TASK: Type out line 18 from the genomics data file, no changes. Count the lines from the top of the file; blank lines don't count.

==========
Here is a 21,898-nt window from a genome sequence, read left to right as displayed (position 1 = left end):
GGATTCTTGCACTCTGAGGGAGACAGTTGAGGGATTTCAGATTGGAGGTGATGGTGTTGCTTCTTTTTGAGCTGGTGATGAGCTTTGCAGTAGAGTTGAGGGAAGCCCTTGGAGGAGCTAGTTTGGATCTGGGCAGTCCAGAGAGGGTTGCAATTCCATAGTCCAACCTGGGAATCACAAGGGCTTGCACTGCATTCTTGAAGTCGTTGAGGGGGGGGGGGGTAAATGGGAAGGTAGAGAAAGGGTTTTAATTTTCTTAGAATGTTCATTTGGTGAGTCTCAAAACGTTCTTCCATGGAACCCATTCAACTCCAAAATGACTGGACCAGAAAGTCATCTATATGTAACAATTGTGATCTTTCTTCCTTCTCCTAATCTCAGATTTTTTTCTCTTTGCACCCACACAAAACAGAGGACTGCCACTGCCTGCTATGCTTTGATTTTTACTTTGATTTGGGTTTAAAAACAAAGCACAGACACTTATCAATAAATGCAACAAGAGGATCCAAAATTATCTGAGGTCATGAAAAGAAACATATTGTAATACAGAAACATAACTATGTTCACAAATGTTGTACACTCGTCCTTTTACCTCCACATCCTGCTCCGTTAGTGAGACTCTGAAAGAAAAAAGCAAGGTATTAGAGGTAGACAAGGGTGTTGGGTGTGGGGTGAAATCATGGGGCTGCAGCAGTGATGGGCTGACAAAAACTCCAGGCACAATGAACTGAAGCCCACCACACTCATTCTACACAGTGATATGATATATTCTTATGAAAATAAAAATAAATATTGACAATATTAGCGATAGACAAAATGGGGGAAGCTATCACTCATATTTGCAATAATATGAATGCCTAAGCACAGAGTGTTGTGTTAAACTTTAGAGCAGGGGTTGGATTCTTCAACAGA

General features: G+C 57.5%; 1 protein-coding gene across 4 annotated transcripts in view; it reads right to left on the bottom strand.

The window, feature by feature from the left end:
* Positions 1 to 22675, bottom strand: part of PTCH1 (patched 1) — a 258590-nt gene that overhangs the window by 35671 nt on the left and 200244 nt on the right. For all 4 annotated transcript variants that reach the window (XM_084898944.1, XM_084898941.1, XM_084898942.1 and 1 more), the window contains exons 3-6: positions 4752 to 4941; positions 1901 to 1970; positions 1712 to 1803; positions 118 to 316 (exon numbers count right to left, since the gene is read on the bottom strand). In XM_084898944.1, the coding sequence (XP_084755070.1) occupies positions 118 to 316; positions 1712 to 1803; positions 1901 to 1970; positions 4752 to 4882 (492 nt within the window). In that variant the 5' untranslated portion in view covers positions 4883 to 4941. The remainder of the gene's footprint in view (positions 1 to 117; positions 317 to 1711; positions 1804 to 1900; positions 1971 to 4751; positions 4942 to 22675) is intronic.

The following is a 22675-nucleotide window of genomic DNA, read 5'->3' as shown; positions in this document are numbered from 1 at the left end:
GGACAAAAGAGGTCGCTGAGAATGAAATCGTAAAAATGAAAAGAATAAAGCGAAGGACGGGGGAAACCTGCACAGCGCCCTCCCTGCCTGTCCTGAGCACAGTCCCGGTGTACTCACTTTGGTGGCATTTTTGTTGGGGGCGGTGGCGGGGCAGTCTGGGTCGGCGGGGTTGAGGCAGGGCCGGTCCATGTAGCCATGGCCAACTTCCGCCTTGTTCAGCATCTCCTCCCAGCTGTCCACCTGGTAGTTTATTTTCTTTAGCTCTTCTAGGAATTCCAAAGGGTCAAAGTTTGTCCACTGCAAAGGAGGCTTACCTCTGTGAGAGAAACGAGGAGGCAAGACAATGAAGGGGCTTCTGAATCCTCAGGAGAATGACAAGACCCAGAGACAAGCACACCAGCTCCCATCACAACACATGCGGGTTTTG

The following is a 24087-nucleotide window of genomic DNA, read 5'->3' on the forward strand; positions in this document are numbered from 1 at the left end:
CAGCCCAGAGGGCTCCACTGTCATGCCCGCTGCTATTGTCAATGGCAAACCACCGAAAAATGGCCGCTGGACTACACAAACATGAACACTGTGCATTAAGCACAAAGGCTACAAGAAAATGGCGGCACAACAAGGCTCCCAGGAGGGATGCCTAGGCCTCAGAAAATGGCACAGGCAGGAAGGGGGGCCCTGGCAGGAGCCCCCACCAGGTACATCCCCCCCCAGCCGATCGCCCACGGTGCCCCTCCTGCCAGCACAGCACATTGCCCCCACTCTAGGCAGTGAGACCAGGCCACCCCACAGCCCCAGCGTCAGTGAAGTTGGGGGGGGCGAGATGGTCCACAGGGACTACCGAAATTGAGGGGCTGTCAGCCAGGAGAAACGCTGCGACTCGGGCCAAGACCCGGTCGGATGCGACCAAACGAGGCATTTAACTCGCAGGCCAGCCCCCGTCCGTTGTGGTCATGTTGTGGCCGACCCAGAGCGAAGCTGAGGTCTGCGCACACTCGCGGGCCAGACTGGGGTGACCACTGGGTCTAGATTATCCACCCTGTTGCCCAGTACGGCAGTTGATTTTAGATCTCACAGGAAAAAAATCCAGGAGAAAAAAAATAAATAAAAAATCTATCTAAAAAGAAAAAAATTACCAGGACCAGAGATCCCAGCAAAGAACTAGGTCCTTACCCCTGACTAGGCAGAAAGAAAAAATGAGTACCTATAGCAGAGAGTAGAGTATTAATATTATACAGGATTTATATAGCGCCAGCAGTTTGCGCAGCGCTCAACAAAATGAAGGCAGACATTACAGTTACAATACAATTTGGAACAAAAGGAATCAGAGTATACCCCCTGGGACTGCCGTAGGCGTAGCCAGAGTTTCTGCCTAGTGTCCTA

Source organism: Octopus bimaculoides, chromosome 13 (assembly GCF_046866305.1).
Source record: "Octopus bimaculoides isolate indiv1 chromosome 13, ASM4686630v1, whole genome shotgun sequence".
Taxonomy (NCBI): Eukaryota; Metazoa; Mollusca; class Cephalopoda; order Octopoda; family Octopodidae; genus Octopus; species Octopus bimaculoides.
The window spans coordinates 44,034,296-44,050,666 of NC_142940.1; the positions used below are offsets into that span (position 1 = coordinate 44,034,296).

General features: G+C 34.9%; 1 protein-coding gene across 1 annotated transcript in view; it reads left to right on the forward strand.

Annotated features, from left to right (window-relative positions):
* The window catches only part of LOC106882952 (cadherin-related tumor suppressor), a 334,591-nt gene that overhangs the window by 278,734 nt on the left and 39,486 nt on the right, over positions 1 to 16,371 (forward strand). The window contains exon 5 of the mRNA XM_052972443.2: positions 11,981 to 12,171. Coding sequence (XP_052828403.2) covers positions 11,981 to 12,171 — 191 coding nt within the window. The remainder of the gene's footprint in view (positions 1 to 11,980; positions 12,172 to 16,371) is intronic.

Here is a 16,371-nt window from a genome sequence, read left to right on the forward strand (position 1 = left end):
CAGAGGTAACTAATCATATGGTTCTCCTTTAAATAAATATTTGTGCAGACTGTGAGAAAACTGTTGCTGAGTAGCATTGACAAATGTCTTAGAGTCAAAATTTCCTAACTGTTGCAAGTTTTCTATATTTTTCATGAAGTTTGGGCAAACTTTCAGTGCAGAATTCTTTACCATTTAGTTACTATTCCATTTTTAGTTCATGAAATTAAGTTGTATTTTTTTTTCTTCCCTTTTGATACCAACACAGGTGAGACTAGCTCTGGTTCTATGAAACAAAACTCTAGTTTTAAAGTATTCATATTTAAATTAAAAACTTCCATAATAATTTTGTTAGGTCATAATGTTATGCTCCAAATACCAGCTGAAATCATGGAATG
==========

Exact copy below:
CAGAGGTAACTAATCATATGGTTCTCCTTTAAATAAATATTTGTGCAGACTGTGAGAAAACTGTTGCTGAGTAGCATTGACAAATGTCTTAGAGTCAAAATTTCCTAACTGTTGCAAGTTTTCTATATTTTTCATGAAGTTTGGGCAAACTTTCAGTGCAGAATTCTTTACCATTTAGTTACTATTCCATTTTTAGTTCATGAAATTAAGTTGTATTTTTTTTTCTTCCCTTTTGATACCAACACAGGTGAGACTAGCTCTGGTTCTATGAAACAAAACTCTAGTTTTAAAGTATTCATATTTAAATTAAAAACTTCCATAATAATTTTGTTAGGTCATAATGTTATGCTCCAAATACCAGCTGAAATCATGGAATG